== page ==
SCOTLAND’S most northerly council has been criticised by watchdogs for burning through its reserves as it takes a “very short term approach” to its finances.

The Accounts Commission said it had “very serious concerns” about Shetlands Islands Council and was unsure that it was “financially sustainable”

The Commission warned the authority would empty its coffers completely within a decade at its current rate of over-spending.

It said the council must deliver “urgent change” to address a funding gap of between £61 and £142million over the next five years.

The watchdog also said the Independent-run authority had to end its reliance on its reserves to balance its budget or they would be “depleted by 2020/31”.

It said: “This is a very short-term approach and cannot be sustained.”

The 23-member council is currently made up of 20 independents, one Green and one councillor each from Labour and the SNP.

The Commission said it had concerns about the council living up to its duty to provide best value for local people, including good governance and effective use of resources.

It said there had been “slow progress” on “vital improvements” required to its management, inconsistent spending decisions, and “a lack of urgency” in improving services.

The Commission acknowledged the council delivered some services well, with some of the highest satisfaction scores in Scotland, but its shortcomings meant this might not continue.

William Moyes, Chair of the Accounts Commission said: “Councillors must provide the strong leadership needed and have greater involvement in developing robust and viable plans to address the significant issues in our report.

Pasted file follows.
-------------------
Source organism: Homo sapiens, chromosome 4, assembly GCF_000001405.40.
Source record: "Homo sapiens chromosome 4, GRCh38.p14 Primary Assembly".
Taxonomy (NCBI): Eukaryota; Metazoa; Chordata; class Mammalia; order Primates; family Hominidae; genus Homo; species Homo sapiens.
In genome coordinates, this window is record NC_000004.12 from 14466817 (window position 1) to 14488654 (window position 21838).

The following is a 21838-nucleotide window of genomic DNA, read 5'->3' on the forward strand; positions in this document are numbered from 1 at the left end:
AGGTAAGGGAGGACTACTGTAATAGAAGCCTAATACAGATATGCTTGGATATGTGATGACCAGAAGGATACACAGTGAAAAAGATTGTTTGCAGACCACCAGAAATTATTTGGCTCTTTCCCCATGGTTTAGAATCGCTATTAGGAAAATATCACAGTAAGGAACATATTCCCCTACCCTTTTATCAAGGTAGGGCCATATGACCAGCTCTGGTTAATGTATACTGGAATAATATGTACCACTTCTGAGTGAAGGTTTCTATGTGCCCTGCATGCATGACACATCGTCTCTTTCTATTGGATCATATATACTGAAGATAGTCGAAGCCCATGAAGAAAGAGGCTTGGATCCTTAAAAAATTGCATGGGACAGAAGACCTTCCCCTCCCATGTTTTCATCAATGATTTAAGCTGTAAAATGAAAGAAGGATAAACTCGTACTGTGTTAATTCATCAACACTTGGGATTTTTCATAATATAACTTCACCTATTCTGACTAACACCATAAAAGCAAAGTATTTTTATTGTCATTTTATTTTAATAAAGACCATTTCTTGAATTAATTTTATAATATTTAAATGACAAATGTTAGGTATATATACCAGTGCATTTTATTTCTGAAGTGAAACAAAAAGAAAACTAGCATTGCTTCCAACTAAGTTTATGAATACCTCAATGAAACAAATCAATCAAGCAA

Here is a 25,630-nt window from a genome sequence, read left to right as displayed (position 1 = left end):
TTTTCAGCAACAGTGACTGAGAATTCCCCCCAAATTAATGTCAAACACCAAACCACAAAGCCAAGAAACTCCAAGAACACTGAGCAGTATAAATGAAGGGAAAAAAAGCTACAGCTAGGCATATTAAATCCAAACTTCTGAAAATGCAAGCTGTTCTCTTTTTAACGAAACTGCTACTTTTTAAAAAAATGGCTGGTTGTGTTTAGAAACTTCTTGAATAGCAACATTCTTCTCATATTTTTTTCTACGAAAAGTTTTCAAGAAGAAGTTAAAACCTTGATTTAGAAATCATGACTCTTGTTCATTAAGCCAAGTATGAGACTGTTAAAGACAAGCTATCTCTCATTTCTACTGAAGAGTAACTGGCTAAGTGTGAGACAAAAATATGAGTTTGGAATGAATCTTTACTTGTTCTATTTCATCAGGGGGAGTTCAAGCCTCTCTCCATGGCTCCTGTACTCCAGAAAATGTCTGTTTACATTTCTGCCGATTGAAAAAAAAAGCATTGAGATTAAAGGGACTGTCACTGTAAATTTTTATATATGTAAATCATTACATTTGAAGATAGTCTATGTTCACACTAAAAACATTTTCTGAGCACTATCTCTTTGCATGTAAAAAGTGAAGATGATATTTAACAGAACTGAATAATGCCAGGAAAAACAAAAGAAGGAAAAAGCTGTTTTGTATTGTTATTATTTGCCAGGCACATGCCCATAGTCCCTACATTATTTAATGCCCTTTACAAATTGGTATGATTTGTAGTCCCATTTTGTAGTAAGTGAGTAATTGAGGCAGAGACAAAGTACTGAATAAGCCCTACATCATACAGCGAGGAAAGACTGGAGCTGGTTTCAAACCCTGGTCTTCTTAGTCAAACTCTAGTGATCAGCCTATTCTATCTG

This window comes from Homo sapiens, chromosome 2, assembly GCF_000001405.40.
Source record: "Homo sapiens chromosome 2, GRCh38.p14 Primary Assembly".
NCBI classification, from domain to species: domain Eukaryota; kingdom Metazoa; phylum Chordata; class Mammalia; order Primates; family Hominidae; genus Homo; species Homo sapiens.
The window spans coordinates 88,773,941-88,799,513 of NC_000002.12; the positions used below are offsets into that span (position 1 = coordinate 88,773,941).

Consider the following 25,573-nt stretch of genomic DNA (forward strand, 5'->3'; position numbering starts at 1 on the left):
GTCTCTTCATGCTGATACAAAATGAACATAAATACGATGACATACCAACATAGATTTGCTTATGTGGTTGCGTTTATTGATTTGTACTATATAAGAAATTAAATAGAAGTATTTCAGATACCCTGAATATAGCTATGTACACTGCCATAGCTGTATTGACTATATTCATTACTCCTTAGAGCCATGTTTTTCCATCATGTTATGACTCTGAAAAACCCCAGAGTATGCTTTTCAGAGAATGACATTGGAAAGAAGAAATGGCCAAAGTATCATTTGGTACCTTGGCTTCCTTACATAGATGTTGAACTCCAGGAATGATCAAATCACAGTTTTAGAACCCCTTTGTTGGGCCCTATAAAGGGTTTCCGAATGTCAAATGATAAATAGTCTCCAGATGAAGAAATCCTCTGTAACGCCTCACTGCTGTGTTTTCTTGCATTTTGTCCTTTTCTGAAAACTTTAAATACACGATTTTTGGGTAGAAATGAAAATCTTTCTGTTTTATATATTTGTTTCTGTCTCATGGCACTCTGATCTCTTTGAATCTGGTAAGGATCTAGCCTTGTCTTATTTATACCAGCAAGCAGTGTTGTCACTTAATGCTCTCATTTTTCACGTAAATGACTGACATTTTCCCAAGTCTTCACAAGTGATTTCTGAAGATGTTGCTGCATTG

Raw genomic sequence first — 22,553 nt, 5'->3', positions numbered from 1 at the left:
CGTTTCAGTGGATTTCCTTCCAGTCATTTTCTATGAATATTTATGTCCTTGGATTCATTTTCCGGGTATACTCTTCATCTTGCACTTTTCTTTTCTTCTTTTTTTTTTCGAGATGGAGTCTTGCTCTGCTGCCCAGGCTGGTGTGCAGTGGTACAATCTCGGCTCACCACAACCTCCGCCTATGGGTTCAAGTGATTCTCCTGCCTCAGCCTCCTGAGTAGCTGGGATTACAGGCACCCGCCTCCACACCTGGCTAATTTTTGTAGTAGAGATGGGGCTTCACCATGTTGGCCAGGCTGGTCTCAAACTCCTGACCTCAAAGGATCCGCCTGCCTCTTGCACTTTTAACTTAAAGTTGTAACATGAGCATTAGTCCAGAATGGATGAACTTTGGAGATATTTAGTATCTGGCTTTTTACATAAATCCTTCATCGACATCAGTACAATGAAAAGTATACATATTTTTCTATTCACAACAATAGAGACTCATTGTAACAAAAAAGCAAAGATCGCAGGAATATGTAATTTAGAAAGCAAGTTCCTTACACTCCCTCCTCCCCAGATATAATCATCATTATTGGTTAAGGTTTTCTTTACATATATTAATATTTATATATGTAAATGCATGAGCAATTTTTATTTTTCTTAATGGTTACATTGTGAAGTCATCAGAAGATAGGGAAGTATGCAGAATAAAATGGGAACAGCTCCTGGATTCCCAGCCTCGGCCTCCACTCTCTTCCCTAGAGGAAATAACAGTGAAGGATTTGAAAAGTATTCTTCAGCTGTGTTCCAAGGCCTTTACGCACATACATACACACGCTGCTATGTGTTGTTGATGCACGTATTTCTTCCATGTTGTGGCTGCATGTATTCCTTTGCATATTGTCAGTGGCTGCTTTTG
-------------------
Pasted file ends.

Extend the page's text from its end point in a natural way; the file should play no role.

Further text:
“Clear links must be made between plans to save money and plans to change how services are delivered. The council needs to make much faster progress with its Change Programme and ensure it is resourced effectively.  

The Accounts Commission remains deeply concerned about the council’s capacity and ability to make the changes needed. A further report will be needed within 18 months.”  

Council leader Emma Macdonald said: “We have already been working to address some of the issues which are highlighted, and our members and officers will now focus on developing an improvement plan, taking into account all the points raised in the audit.

“I am pleased to see that the commission has recognised how well our services perform, and that we have among the highest service satisfaction scores in the country.

“As the summer recess ends, councillors and officers will be focusing on the challenges immediately facing the council and our community – around the cost of living, energy costs, connectivity and financial planning for the future.”